13 Animal-Shaped Buildings

Novelty architecture can take on many fantastical forms — think municipal water towers done up like peaches — but animal-shaped buildings are in a league of their own.

Often built as roadside attractions meant to lure motorists off the highway, these completely functional structures serve a greater purpose than just kitschy ornamentation. Some are truly mimetic — that is, the building is representative of its original purpose be it a poultry shop, seafood restaurant or woolen clothing boutique. Others are more symbolic, which is probably a good thing.

We’ve rounded up several examples of zoological-inspired architecture from around the globe, focusing on an array of critters, terrestrial and aquatic, domesticated and wild, cute and fearsome.

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Big Sheep Wool Gallery and i-Site Visitor Centre

Dog and Sheep Shaped Buildings
The dog and sheep buildings, Tirau, Waikato, New Zealand.

Phillip Capper / Flickr / CC BY 2.0

While the two most Instagrammed structures in the tiny farming outpost of Tirau on New Zealand’s North Island have likely birthed a nonstop, bottleneck-induced traffic headache for the locals, at least it's easy to give directions. Just take a left at the incredibly large sheep. Can't miss 'em. He's right next to the dog with the stained glass windows.

Built from corrugated scrap iron in 1994, the Big Sheep Wool Gallery, a woolen goods emporium and souvenir shop, was the first of the two mimetic structures to be erected. A few years later, a dog-shaped visitors center, also designed by local artist and entrepreneur Steven Clothier, went up directly next to the sheep on the town's main drag.

While the two structures are Tirau's only corrugated iron buildings shaped like animals, an array of whimsical sculptures and signage also crafted from the popular roofing material can be found throughout Tirau, a town that's lifted itself from rural economic depression to become New Zealand's premier folk art-heavy pit stop.

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Blue Whale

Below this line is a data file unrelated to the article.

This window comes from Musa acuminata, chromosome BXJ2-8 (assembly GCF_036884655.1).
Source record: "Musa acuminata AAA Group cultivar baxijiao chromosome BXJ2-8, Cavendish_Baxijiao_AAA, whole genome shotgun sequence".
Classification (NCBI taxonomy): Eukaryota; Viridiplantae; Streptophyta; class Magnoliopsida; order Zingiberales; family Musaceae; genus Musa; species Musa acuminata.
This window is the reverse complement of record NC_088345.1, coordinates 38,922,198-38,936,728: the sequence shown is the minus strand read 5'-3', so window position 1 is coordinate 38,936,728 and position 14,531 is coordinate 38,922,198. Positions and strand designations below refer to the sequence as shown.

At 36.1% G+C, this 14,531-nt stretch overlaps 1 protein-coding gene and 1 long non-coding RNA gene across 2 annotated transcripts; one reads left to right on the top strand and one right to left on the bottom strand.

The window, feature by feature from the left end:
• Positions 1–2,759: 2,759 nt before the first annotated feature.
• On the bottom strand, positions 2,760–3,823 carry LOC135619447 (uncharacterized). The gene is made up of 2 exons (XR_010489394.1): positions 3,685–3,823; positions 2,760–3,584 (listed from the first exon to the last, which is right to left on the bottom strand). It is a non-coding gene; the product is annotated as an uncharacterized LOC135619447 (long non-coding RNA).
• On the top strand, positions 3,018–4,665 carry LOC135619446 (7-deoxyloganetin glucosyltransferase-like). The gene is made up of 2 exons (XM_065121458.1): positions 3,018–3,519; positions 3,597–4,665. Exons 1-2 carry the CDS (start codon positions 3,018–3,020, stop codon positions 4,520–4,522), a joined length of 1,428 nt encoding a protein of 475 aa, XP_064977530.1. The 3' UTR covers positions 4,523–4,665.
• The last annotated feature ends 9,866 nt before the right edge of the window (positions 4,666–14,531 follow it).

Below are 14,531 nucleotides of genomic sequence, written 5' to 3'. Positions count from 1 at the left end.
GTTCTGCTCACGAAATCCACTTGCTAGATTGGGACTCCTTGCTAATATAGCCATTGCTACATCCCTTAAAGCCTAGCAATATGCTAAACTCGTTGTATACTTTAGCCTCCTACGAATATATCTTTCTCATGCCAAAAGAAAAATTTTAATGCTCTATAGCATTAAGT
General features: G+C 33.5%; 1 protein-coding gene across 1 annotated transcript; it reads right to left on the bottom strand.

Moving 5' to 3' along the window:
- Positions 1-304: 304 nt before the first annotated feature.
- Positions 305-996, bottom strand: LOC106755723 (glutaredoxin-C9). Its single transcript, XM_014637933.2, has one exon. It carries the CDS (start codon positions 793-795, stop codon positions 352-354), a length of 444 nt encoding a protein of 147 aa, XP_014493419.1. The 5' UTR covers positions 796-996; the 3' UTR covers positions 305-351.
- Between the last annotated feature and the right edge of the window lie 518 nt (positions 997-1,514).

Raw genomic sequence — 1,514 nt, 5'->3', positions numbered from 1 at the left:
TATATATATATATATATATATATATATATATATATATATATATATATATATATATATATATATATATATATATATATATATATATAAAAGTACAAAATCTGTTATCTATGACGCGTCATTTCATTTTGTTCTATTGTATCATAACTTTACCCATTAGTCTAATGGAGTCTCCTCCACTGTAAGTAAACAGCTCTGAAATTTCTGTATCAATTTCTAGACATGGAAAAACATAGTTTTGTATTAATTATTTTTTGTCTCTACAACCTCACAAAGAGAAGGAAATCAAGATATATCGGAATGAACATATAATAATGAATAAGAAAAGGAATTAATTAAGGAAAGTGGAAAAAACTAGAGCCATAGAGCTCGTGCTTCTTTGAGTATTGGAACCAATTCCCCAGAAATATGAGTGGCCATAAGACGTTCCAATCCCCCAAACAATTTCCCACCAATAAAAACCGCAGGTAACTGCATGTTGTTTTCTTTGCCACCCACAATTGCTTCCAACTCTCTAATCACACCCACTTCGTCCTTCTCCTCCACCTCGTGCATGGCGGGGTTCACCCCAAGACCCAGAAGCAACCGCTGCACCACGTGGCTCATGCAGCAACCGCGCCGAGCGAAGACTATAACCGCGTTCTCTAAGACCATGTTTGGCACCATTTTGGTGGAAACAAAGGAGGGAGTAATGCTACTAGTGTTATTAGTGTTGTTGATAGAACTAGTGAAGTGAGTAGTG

Building shaped like a whale painted blue
Blue Whale, Catoosa, Oklahoma.

Nicolas Henderson / Blue Whale / Flicker / CC BY 2.0

While hard to classify as a proper building, the Blue Whale of Catoosa, Oklahoma — aka the world's most famous cement sperm whale with a waterslide jutting out of its side — is considered royalty in the world of kitschy roadside attractions. After all, the gentle leviathan is beached permanently right off of Route 66, the most iconic American roadway of all.

Built over a private pond by retired zoologist Hugh Davis in the early 1970s as an anniversary gift for his whale figurine-collecting wife, the Blue Whale was initially a family-only affair. But as Davis soon found out, when you erect an 80-foot-long marine mammal alongside America's most vacationer-heavy highway, people will pull over and gawk. And pull over and gawk they did. It didn't take long for Davis to open the Blue Whale up to the public and convert the pond into a proper swimming hole complete with a sand beach and picnic area. Other attractions, including a reptile zoo, followed. While the Blue Whale isn't quite the hotspot it used to be and the pond is more stagnant than swimmable, preservation efforts lead by the Catoosa Chamber of Commerce have helped to keep Oklahoma's most well-known cetacean on the map.

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Lucy the Elephant

Lucy The Elephant
A six-story elephant-shaped architectural (building) constructed of wood and tin sheeting in 1882 by James V. Lafferty in Margate City, New Jersey.

Tony Fischer / Flickr / CC BY 2.0

You've really got to hand it to Lucy, the most famous pachyderm on the Jersey Shore. She's a true survivor, having persevered through decades of vandalism and violent weather, demolition threats and extended periods of decay. Hell, both Prohibition and Hurricane Sandy proved no match for this feisty 90-ton gal.